Wednesday, March 17, 2010

Problems with Plotting - Part 2

Ooookay, lots of progress here on the writing front... NOT. I did figure out that my "ending" isn't really an ending. It's an integral step to the ending but not an ending in and of itself unless the book is already like 750 pages long and I need a quick ending where the reader is left to assume that after this breakthrough, everything works itself out perfectly and the good guys all ride off into the sunset patting their backs after a job well-done. Since right now I'll be lucky to eke out 75 pages for this story, let alone 750, I don't think a quick ending is in the cards. So I still don't have an ending and the rest of the plotting isn't going all that great either.

One of the things I was trying to do for this story is make it like a snippet of the MC's (main character's) life instead of a whirlwind however many days where the sky is falling and everything else is put on hold while the catastrophe is dealt with. I want to show her dealing with other life difficulties and everyday stuff that either challenge her or provide some much-needed balance. Regardless of what purpose these events serve, they're not going to be cryptically tied into the main event by some weird collection of coincidence and circumstance. They're just other aspects of her life so we can see the fullness of it and her character.

Why is this important to me for this book? There are a few authors who do this regularly in their writing and I think it really adds something to the reading experience. Laurell K. Hamilton's Anita Blake books are the ones that come to mind first (and no, not only the "Early AB" era as some readers refer to it). Anita will have all this monster drama going on and still be juggling her animator job, bridesmaid's fittings, and friend emergencies. I like that. Also, I've been reading my critique partner's novel recently and the whole thing is like "Everyday Man Experiences Life" but not in a "And then I brushed my teeth. Scrub. Scrub. Scrub." boring way. It's more like seeing everyday events through his eyes - how he sees the situation, what he thinks about the other people involved, how he hides stuff from his parents even when he can't figure out why he's bothering to hide it in the first place. It's a bunch of experiences that we often relate to, even if we're not proud of our showing at the time.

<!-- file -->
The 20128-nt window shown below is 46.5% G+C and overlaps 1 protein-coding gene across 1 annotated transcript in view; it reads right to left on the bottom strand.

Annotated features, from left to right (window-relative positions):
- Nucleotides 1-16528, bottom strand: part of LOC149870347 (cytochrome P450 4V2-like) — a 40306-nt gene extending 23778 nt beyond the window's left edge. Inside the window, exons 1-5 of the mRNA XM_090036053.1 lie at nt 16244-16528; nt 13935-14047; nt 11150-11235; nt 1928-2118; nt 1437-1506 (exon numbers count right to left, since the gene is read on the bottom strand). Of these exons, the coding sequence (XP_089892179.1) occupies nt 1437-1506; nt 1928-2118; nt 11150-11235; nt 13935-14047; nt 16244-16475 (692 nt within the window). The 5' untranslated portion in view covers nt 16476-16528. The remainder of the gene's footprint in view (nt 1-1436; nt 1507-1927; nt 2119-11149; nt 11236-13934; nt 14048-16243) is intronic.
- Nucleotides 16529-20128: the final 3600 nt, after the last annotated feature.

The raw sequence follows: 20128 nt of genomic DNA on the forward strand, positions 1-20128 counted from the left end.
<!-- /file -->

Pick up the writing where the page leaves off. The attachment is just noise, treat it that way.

I don't intend to do this to the same degree that he did, but again, I think it will offer the reader an interesting experience - to be able to relate to some of the mundane aspects of the MC's life even while the MC is battling demons or whatnot in an alternate reality. And that's where I'm stuck - trying to pin down her other interests. She's being cagey. I'm also at a bit of a loss concerning how to move my main plot forward. I'm stuck in the "icky-sticky mud" as E3.11 would say (thanks Dora the Explorer...). Or is it the "icky-gooey mud?"

Anyways, that's where I am on the writing front.

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